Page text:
That may be so – but the Māori and Pacific leadership within the University and beyond have both been keen to acknowledge and celebrate Professor Crampton’s contributions.
Earlier this year, the Pacific community presented him with a traditional va’a (waka), symbolising the Pacific journey he has enabled in the Division of Health Sciences. A team of three traditional master carvers from Samoa was brought to Dunedin for three weeks by Va’a o Tautai to build a double hulled waka. One was presented to Professor Crampton and his family, while the other remains at the University’s Va’a o Tautai offices.
A few weeks ago staff in Kōhatu, the Centre for Hauora Māori, held a celebratory gathering for Professor Crampton to thank him for supporting the work of the Centre and for actively promoting Māori development in the University. Tuari Potiki, Director of the Office of Māori Development, added his personal words of thanks at the Vice-Chancellor’s event in the Council Chambers.
Professor Crampton says he is grateful for all of the opportunities that have come with the role – and to all of the staff he has worked with in the Division, and the Divisional Office.
He believes the language of the University – which labels staff as Academic or Professional – can sometimes get in the way and inhibit teamwork.
"In the Health Sciences Divisional Office we have taken more of a whānau approach – we have been a very close team working towards objectives together. We have supported each other through thick and thin, and over the last seven-and-a-half years this has been a wonderful team to work with."
“In the Health Sciences Divisional Office we have taken more of a whānau approach – we have been a very close team working towards objectives together.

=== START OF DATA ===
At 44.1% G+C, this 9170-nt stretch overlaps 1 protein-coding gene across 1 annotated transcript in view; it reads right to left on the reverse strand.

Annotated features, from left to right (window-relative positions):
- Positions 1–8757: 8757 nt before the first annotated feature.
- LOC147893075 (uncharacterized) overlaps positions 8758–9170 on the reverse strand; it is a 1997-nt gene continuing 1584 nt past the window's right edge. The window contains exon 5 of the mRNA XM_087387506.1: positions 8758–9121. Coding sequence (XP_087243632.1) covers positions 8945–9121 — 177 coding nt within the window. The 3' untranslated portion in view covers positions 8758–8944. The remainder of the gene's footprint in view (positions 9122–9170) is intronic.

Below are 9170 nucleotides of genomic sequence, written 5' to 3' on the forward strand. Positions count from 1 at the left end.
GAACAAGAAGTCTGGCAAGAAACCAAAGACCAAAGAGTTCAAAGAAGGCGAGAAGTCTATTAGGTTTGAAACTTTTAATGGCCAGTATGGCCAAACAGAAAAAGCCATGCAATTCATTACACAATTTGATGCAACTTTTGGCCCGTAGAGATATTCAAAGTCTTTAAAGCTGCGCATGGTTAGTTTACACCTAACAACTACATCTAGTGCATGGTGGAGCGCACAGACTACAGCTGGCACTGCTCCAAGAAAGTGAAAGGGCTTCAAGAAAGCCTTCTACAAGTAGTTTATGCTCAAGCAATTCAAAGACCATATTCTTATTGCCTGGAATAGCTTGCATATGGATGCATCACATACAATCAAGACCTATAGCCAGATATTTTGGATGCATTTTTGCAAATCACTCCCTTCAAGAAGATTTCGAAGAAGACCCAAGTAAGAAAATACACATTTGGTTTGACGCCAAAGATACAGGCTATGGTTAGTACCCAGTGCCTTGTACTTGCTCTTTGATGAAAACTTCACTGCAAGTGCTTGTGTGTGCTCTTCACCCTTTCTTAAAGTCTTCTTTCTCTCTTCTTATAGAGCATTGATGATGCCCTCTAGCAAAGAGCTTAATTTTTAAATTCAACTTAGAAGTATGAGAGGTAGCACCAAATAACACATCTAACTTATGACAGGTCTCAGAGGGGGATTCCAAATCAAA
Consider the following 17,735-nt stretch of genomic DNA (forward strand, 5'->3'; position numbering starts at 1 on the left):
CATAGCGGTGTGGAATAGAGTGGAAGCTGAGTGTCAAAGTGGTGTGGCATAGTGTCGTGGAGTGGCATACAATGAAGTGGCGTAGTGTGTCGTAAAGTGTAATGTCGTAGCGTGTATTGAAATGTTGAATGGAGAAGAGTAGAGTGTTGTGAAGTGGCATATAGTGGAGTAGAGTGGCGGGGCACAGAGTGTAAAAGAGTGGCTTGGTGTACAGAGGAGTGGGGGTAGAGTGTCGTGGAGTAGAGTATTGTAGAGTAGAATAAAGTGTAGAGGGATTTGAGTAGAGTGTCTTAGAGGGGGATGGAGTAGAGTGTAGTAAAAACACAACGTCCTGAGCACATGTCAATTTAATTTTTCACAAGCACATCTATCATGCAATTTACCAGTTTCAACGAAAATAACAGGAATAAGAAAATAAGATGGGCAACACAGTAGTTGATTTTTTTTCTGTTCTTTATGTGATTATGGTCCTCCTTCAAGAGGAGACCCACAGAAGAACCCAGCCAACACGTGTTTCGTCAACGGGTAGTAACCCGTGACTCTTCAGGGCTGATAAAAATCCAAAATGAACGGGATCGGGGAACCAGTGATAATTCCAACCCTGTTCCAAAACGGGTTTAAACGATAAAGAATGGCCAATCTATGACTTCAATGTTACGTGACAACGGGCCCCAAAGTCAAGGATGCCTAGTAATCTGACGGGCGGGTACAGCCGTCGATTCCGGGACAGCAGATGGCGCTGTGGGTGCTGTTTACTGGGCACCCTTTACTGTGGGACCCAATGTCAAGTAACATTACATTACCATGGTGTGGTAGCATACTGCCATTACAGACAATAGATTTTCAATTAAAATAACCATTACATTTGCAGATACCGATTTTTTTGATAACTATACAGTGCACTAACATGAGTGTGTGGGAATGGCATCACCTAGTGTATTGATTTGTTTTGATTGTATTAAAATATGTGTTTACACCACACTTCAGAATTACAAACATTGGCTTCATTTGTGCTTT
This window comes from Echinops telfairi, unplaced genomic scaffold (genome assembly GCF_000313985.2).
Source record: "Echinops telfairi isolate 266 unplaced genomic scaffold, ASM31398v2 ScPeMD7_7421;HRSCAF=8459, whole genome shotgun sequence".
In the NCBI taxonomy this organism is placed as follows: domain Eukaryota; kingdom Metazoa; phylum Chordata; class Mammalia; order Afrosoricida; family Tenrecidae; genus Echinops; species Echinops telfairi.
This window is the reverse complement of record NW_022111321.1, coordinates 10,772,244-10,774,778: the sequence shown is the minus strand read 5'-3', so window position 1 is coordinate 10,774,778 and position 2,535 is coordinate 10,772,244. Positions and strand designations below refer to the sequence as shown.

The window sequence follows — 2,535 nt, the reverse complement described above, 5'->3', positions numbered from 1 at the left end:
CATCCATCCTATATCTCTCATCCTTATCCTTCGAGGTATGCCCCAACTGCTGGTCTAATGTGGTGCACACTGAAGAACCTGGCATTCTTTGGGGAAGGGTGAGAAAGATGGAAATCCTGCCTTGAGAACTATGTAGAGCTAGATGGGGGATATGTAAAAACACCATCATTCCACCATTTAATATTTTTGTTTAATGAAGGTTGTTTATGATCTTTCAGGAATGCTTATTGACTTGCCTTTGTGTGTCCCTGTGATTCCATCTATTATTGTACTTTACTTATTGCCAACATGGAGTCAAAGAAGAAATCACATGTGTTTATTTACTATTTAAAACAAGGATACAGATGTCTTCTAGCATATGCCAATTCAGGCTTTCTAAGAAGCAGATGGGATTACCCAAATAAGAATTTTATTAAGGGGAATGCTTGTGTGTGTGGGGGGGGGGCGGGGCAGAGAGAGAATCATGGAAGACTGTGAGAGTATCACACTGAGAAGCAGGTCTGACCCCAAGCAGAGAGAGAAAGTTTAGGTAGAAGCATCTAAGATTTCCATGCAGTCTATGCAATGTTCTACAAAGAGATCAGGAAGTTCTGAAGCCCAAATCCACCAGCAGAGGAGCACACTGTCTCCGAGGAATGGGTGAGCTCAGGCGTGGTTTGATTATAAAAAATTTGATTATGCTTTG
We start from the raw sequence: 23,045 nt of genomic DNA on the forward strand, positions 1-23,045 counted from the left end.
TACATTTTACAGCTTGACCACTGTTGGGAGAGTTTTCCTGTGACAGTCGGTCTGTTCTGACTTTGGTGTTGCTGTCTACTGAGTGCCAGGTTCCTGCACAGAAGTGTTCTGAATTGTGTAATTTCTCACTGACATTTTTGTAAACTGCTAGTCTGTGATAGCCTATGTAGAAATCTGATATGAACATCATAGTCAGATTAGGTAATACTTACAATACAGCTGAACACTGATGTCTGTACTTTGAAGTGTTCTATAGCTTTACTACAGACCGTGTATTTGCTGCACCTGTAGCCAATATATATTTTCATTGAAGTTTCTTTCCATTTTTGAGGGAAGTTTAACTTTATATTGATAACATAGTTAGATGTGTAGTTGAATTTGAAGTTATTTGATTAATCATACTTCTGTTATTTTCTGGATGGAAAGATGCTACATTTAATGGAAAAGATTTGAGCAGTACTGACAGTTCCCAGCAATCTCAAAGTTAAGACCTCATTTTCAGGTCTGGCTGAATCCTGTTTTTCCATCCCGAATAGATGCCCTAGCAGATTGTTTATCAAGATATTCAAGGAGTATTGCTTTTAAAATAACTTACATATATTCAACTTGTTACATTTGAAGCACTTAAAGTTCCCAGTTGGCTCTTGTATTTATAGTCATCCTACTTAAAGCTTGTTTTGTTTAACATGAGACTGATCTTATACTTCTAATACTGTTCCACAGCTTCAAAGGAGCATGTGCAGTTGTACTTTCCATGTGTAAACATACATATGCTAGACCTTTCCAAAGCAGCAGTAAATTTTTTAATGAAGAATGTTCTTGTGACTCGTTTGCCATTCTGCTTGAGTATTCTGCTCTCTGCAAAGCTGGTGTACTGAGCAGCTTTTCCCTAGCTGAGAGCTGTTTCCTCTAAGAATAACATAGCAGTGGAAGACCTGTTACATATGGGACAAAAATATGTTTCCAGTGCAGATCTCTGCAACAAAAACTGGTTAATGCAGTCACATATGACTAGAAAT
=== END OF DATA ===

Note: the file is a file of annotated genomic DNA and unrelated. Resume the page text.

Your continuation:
“We have supported each other through thick and thin, and over the last seven-and-a-half years this has been a wonderful team to work with.”
Just three weeks into his new role in 2011 the Christchurch earthquake struck. The tremors were felt in the Dunedin office – “we were in a meeting, and we were at the point of leaving the building” – and had an immediate and deep impact on the Division.
“The earthquakes accelerated the process of team building in the Divisional Office, and of course necessitated a very long process of recovery, planning and repair at the University of Otago Christchurch campus,” he says.
His thanks to all he has worked with travel across the University, health sector and country.
“Thank you to the Deans, Associate Deans and 41 Heads of Department, to our amazing academic staff and professional staff. Thanks to the literally hundreds and hundreds of colleagues and friends in the health system – in health centre, physiotherapy clinics, general practices, pharmacies, dental clinics, hospitals and so on – outside the university, on whom we are completely dependent to run our nine health professional programmes. Thank you to the Vice-Chancellor and senior colleagues for the opportunities I have had and for the pleasure of working with them.”
Since his Otago Bulletin Board interview, Professor Crampton has begun in a new role at Otago – based in Kōhatu, the Centre for Hauora Māori. He will be teaching and researching – particularly in matters related to health policy, Māori health and Pacific health.
"Just love the role as much as I have."
He also continues as Dean of the Medical School while the University works through the process of appointing his successor in that role.
He is looking forward to more family time, and to being able to achieve some of the personal goals he put on hold as the demands of the PVC role filled his time – such as improving his conversational Māori.
Professor Crampton has passed the Pro-Vice-Chancellor baton on to Professor Paul Brunton, the former Dean of the Dental School – and says he is delighted the Division will be in such excellent hands.
His advice is simple: “Just love the role as much as I have.”